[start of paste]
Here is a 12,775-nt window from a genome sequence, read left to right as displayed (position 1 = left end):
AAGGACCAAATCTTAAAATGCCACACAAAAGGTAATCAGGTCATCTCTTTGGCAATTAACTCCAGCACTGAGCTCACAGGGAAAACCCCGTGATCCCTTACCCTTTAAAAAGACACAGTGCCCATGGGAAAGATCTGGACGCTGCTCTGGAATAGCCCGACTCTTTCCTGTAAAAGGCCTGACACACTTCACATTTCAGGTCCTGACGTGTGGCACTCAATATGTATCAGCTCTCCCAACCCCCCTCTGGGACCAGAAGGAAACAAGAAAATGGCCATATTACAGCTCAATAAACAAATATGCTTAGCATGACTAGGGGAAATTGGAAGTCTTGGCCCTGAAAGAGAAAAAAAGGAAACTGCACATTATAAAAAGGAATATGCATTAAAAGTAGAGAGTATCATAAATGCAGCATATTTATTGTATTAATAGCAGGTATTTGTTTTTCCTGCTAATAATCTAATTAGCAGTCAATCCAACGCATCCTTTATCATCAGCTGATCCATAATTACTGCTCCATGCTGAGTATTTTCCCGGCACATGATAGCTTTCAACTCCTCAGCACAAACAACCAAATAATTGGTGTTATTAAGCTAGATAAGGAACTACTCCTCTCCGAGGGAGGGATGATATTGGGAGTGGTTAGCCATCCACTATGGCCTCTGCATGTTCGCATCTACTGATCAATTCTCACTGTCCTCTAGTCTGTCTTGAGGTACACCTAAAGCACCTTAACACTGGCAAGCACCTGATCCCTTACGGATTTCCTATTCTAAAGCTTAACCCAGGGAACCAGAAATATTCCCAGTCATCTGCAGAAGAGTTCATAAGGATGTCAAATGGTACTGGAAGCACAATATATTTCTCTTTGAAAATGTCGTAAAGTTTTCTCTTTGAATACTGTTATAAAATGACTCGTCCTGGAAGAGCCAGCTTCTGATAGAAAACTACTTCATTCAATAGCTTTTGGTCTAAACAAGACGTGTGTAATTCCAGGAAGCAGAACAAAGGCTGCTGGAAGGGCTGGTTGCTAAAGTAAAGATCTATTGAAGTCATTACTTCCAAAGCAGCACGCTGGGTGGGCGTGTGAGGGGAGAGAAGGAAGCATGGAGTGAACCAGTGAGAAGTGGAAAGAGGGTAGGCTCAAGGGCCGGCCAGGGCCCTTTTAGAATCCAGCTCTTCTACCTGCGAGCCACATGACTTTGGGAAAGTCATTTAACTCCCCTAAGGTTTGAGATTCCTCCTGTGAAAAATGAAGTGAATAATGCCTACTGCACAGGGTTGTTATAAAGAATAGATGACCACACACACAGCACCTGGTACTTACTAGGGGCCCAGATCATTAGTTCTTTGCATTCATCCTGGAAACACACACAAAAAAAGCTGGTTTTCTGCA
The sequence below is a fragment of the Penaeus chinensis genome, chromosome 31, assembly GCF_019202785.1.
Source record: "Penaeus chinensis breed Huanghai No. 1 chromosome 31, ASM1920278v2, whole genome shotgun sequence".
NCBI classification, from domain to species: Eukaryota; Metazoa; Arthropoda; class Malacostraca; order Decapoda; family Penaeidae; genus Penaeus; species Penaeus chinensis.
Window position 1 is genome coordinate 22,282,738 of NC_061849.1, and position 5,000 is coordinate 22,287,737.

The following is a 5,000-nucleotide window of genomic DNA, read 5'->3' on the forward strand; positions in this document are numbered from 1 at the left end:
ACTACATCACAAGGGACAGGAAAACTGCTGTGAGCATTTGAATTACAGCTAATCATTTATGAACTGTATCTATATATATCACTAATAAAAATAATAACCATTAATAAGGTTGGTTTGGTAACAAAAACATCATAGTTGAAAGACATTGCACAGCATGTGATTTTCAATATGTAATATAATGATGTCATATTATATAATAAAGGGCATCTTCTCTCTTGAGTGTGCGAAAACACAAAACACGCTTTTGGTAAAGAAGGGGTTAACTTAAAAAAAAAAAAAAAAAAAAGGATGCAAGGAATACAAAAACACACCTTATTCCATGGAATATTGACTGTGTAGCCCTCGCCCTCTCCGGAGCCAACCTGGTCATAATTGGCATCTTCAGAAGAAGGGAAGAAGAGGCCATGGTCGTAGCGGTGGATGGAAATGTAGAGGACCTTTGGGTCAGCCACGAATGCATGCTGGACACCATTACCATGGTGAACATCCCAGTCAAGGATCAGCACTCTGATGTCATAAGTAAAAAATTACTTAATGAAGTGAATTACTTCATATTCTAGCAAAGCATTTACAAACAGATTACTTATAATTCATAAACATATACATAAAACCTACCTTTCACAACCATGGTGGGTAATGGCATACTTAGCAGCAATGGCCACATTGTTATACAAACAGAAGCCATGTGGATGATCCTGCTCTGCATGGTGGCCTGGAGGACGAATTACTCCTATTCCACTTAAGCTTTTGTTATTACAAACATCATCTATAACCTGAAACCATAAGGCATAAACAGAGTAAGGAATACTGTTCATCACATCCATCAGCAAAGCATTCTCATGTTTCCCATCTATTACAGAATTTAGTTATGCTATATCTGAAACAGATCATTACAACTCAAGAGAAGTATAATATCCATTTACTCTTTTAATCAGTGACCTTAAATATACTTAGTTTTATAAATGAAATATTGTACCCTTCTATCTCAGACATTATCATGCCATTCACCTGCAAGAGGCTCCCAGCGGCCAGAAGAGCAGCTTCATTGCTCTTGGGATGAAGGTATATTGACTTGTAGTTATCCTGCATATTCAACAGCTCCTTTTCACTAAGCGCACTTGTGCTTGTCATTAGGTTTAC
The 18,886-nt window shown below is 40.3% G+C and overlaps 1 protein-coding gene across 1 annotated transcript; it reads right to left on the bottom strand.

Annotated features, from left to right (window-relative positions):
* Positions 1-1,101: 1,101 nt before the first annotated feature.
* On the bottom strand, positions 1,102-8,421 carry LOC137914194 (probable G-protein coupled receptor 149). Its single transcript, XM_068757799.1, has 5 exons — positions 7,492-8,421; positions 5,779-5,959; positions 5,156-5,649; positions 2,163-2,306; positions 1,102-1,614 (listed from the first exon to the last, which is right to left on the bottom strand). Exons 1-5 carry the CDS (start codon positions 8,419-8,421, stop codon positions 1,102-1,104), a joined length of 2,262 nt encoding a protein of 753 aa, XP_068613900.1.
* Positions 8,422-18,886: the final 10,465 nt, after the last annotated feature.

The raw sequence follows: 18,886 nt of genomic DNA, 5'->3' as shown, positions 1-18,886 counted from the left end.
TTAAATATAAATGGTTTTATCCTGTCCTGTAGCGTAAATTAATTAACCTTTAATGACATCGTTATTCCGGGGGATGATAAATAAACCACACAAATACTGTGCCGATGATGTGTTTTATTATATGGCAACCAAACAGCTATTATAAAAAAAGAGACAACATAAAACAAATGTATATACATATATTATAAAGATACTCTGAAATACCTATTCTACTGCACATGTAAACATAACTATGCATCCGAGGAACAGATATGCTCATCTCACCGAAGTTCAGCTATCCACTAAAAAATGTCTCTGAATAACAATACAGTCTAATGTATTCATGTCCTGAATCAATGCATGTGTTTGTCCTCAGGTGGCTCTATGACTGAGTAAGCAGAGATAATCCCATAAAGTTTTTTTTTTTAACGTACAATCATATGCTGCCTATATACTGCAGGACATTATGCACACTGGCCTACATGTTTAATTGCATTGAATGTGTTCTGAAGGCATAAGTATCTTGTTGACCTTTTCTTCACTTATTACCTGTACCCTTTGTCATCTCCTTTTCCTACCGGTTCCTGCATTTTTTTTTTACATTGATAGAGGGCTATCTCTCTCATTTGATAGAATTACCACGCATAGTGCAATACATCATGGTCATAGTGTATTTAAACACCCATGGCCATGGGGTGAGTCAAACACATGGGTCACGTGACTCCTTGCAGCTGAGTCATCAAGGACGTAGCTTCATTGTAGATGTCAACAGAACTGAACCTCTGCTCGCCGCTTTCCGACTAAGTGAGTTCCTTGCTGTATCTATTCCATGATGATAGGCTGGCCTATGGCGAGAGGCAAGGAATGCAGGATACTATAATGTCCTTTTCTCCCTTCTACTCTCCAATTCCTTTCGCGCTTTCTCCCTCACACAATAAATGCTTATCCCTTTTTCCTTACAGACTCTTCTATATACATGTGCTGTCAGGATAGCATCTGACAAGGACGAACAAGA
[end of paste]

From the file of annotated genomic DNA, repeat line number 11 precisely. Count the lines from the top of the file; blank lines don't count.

* Positions 1-1,101: 1,101 nt before the first annotated feature.